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# 2016 Official AQA New Spec AS Level Physics Paper 1 - 24th of May 2016 watch

1. Specimen papers (set 2)
Paper 1: http://physicsloreto.weebly.com/uplo..._1_qp_v1.0.pdf
Paper 1 mark scheme: http://physicsloreto.weebly.com/uplo..._1_ms_v1.0.pdf

Paper 2: http://physicsloreto.weebly.com/uplo..._2_qp_v1.1.pdf
Paper 2 mark scheme: http://physicsloreto.weebly.com/uplo..._2_ms_v1.0.pdf

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2. im going to fail
3. When it asks you to say how many fringes there are and it already gives you, say, n=2 then would the answer be 5 because there are 5 total fringes or would it be 2 because n=2?
4. (Original post by not_lucas1)
When it asks you to say how many fringes there are and it already gives you, say, n=2 then would the answer be 5 because there are 5 total fringes or would it be 2 because n=2?
5, n is just reference for the different surge of light so to speak.
5. (Original post by EggFriedRai)
5, n is just reference for the different surge of light so to speak.
Thanks, btw for the formula of phase difference what does path difference mean? 2pi(d)/lambda The d?
6. Kill Me.
7. (Original post by not_lucas1)
Not looking forward to this exam, seems like its going to be pretty hard. Why does our year seem to get the specification change every time leaving us with barely any resources?!?!

Ikr, it seems we're like lab rats for the exam boards.
8. (Original post by JakeRStudent)
During excitation photons have to have an energy equal to the difference in energy levels, but do colliding electrons? Can an electron with a kinetic energy greater than the difference in energy levels collide and excite the electron?
Excitation simply is when a gas atom absorbs energy from a colliding electron without being ionised therefore a colliding electron must have lost all of its KE when it causes excitation as the electron inside the inner shells move to a higher shell.

De-excitation is the opposite electron's that move to the outer shell leave a vacancy sooner or later that vacancy is filled with an electron in the outer shell transferring to it - when this happens electrons emit a photon and move to a lower energy level.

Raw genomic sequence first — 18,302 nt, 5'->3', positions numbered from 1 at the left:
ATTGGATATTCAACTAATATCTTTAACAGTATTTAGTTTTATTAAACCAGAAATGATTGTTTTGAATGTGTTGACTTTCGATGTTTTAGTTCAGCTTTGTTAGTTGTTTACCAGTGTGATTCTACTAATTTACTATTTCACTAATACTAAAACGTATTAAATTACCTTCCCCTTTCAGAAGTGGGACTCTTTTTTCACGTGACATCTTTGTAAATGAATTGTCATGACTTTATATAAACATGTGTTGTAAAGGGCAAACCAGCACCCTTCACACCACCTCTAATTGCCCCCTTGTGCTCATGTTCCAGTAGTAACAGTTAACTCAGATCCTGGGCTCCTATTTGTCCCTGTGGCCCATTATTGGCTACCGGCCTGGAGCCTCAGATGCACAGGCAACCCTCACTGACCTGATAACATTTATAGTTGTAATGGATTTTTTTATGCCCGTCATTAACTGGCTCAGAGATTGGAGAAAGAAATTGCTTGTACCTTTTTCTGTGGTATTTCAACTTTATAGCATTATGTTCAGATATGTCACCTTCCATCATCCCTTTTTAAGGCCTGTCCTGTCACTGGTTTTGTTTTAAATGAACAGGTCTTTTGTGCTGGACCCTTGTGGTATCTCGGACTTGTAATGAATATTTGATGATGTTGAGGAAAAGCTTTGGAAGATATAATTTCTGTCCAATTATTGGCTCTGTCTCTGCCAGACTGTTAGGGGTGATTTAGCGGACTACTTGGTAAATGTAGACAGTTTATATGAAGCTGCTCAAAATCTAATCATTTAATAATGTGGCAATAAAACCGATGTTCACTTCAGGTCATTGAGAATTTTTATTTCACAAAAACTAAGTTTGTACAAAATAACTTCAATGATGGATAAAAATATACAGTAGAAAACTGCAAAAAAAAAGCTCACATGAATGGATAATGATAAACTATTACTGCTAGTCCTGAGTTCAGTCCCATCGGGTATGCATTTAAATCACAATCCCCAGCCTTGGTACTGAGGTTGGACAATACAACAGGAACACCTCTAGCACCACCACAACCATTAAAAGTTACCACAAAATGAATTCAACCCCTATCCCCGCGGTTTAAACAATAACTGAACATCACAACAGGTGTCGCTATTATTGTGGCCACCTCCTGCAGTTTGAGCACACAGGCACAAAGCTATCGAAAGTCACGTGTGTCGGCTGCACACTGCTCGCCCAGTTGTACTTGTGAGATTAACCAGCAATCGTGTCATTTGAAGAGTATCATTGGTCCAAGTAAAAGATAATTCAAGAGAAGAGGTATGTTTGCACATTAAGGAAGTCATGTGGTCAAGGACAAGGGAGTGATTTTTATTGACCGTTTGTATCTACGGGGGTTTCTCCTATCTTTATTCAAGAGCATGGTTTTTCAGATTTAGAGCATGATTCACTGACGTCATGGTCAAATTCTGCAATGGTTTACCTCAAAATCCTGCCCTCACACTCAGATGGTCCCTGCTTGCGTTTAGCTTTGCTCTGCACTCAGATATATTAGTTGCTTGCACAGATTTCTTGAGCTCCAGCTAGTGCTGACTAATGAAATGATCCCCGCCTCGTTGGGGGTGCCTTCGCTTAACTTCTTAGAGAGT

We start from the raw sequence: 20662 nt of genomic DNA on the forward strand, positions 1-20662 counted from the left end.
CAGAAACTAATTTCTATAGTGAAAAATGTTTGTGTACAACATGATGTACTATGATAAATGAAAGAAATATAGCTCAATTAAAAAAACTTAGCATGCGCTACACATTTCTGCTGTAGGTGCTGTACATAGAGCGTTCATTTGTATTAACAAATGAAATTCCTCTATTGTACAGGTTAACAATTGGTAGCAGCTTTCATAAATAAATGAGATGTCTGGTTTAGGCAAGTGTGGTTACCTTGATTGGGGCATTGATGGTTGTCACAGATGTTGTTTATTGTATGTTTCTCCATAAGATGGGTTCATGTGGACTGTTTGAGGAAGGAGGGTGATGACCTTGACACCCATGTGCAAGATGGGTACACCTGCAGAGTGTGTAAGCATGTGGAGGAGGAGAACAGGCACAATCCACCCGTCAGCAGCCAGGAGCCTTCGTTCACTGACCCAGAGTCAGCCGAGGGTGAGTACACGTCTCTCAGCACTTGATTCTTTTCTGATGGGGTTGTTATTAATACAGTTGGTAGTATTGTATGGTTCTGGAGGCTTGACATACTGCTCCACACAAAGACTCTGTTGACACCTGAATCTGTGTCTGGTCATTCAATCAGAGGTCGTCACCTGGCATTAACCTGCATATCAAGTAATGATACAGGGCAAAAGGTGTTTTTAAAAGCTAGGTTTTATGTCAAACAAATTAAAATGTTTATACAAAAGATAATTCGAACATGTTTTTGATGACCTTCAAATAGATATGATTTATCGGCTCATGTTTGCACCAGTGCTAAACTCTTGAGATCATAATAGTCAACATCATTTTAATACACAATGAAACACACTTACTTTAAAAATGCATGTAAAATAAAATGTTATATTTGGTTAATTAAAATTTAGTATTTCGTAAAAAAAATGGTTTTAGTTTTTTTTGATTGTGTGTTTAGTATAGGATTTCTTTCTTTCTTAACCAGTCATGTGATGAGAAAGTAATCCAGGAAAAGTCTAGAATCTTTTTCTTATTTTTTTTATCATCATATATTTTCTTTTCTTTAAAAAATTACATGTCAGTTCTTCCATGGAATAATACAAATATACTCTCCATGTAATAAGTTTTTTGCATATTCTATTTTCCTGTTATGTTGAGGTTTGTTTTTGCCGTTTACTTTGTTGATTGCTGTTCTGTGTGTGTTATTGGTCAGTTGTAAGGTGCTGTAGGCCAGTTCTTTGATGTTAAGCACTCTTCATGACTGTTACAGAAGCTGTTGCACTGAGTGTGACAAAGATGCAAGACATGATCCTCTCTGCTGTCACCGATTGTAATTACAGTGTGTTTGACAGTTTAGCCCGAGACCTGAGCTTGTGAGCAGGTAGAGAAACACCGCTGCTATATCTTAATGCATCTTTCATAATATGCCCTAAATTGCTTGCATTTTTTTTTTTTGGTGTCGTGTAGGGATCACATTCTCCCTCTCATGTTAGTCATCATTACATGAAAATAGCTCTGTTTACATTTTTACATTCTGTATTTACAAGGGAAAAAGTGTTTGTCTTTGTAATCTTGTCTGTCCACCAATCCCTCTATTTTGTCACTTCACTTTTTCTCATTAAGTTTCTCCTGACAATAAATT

9. I know, sort of getting annoyed with it
10. i know sort of getting annoyed now
(Original post by S17OTC)
Ikr, it seems we're like lab rats for the exam boards.
11. anyone know any good last minute revision websites? And help remembering these feynman diagrams cannot seem to remember them. ARGH!!
12. I don't understand why AQA have made the new physics papers so difficult... its not like too many people were getting high grades before in the last spec, hence the reason the mark needed for an A was usually around 70-75% (in other subjects such as maths this is usually 85+%).
I also do AQA for the newly reformed psychology A-level and the specimen papers for this are of the same difficulty of the past papers for the old spec imo.
So WHY have they done this to physics?
13. (Original post by Nick_PS4)
anyone know any good last minute revision websites? And help remembering these feynman diagrams cannot seem to remember them. ARGH!!
Make some flashcards on the feynman diagram and write the symbol equations beneath them. I doubt they'll be on the exam though; they'd rather ask us to work out the radius of a pipe.
14. (Original post by EggFriedRai)
5, n is just reference for the different surge of light so to speak.
Whats this for
15. (Original post by Nick_PS4)
anyone know any good last minute revision websites? And help remembering these feynman diagrams cannot seem to remember them. ARGH!!
Just remember the equations for: Beta minus decay, beta plus decay, electromagnetic interactions (just repulsion), strong interactions, proton antineutrino interaction, neutron neutrino interaction, electron capture, and proton electron interaction. If you remember the equations just put them on the vertices of a Feynman diagram then make up the exchange particle (and direction) which works.
16. can someone differentiate between work function and threshold frequency for me? I think its work function is the minimum energy required by a photon to cause the photoelectric effect and the threshold frequency is the minimum frequency of the photon for that to occur?
17. (Original post by 11234)
Whats this for
diffraction grating, the separate fringes , the total number of fringes is different to the n = 2 crap
18. (Original post by not_lucas1)
can someone differentiate between work function and threshold frequency for me? I think its work function is the minimum energy required by a photon to cause the photoelectric effect and the threshold frequency is the minimum frequency of the photon for that to occur?
This is right you got this!
19. is it me or do you feel ready content wise but not for the exams?
20. (Original post by Exavior)
Just remember the equations for: Beta minus decay, beta plus decay, electromagnetic interactions (just repulsion), strong interactions, proton antineutrino interaction, neutron neutrino interaction, electron capture, and proton electron interaction. If you remember the equations just put them on the vertices of a Feynman diagram then make up the exchange particle (and direction) which works.
are proton-antineutrino and neutron-neutrino on the spec? because i've never seen those?

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